- The Washington Times - Thursday, August 4, 2005

We have watched terrorism grow with increasing malevolence over the past decade. Today, no country is secure. No individual is beyond its bounds.

A virulent, radical ideology has spread throughout the globe that says terror is acceptable, that targeting innocents is not just allowed but a “duty” of its followers.

Let me quote from Osama bin Laden’s 1998 fatwa against the United States and the West:

“The ruling to kill the Americans and their allies — civilians and military — is an individual duty for every Muslim who can do it in any country in which it is possible to do it, in order to liberate the al-Aqsa Mosque and the holy mosque from their grip, and in order for their armies to move out of all the lands of Islam, defeated and unable to threaten any Muslim.”

This is what we face and fight against. The threat has not diminished in the nearly four years since September 11, 2001.

I believe it is even more important the United States and our allies redouble our efforts in the war against terrorism. This means continuing to seek out and kill or capture key members of al Qaeda. This means remaining vigilant in our efforts to prevent and interdict terrorist operations. And it means improving our gathering and sharing of intelligence.

I also believe the United States must develop strong relationships with moderate Muslims at the highest levels. President Bush and Secretary of State Condoleezza Rice should invest the time and energy to develop close ties with those in the Muslim world who are a force for peace and reconciliation, not of fanaticism and violence.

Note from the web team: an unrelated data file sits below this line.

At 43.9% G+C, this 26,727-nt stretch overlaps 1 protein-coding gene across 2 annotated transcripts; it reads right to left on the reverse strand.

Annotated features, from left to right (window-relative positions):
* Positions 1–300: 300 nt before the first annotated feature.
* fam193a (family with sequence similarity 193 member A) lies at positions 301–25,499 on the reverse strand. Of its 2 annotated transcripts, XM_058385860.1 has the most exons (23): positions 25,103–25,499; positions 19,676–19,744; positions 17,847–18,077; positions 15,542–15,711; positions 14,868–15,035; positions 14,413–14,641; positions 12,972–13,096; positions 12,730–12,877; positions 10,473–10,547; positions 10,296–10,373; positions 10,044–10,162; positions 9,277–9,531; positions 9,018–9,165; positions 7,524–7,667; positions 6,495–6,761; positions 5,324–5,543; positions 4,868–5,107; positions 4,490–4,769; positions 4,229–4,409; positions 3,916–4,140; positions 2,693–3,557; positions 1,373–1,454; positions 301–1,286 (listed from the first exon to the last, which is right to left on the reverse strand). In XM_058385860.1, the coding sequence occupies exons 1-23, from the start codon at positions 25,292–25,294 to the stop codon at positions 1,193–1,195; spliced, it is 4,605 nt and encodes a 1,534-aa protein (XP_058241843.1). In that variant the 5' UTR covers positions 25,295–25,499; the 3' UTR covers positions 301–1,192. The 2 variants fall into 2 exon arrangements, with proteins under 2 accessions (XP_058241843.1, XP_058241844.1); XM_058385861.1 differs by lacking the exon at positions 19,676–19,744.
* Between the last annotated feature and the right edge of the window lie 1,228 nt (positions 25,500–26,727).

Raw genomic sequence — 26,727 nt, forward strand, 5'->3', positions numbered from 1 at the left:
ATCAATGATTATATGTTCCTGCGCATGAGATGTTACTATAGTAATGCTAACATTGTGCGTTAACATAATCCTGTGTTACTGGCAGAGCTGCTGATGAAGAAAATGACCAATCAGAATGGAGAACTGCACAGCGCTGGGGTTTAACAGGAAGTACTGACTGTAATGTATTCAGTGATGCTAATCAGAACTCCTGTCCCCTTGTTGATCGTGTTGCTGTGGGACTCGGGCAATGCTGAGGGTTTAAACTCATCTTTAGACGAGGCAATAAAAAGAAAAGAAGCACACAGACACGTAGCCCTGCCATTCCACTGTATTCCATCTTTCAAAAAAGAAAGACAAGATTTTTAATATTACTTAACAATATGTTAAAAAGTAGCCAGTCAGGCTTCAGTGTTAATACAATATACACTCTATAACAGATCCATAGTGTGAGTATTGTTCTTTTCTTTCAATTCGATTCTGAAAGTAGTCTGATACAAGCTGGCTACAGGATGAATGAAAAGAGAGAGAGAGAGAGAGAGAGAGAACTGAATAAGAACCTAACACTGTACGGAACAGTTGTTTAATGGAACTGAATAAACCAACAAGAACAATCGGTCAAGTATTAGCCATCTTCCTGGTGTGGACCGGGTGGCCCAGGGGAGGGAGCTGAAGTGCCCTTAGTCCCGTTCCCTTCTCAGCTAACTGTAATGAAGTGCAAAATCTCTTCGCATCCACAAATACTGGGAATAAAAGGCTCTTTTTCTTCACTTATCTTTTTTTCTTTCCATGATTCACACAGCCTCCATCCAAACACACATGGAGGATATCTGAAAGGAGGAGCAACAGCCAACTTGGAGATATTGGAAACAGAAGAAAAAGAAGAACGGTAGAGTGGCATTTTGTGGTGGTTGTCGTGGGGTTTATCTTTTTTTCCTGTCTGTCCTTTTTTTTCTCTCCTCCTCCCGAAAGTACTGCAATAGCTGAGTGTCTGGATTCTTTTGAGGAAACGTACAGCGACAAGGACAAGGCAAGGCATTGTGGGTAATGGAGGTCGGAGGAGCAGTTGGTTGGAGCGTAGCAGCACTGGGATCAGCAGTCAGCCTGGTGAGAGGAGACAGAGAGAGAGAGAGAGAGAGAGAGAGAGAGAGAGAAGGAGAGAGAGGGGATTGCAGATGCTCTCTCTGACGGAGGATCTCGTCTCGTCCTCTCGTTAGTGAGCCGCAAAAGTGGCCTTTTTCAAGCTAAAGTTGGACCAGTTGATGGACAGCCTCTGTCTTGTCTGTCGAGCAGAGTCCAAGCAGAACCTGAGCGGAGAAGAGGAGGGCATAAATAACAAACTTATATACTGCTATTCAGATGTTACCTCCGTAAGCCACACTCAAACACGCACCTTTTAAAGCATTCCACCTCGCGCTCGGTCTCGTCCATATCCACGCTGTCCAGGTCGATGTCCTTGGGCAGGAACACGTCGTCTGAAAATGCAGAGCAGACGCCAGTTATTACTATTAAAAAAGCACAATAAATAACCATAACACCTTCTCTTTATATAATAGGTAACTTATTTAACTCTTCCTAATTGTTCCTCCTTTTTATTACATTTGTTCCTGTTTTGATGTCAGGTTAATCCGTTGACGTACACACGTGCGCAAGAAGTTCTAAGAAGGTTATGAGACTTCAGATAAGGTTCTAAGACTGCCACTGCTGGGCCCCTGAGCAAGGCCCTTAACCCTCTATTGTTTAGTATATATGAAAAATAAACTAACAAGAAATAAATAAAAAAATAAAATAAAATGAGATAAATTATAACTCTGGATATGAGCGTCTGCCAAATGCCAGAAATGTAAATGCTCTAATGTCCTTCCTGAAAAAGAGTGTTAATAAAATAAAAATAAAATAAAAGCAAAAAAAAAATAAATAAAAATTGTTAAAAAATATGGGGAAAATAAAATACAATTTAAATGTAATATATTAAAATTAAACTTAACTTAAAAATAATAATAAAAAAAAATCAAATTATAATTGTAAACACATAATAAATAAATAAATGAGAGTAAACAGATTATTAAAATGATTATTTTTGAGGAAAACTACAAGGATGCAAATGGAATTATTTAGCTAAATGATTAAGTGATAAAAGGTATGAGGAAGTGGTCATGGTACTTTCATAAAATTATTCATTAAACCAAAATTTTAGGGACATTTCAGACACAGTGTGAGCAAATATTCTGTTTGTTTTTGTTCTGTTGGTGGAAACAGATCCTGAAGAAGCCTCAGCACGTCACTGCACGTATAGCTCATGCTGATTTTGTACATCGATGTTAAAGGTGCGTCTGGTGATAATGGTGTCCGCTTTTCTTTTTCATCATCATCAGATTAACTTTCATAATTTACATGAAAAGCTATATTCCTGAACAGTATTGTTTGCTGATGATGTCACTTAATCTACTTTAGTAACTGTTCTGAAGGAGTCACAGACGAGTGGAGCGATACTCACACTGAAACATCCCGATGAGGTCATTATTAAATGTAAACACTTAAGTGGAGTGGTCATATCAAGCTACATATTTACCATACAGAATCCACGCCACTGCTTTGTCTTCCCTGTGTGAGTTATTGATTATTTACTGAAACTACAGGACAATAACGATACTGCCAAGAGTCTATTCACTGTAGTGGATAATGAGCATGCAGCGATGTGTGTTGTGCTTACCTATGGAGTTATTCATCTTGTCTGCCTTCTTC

This could take many forms:

• Developing a Muslim council with which the president confers monthly.

• High-level meetings with leading moderate Muslim figures during administration travel to the Middle East.

• Financial investment in Muslim programs and schools that encourage tolerance and diversity.

• Revamping Radio Sawa to include more sophisticated news programming on issues that appeal to young people.

• Sponsoring forums and trips to the U.S. for elected centrist Muslim individuals to spend time with U.S. legislators.

• Relying on intelligence community operatives to undercut the message and political activities of radical clerics who preach hatred of the West.

But the United States and our allies cannot win this battle alone. A key part of the solution lies within the Islamic community as well. Muslim religious leaders must join the battle against terror. They have to fight this virulent ideology.

Story Continues →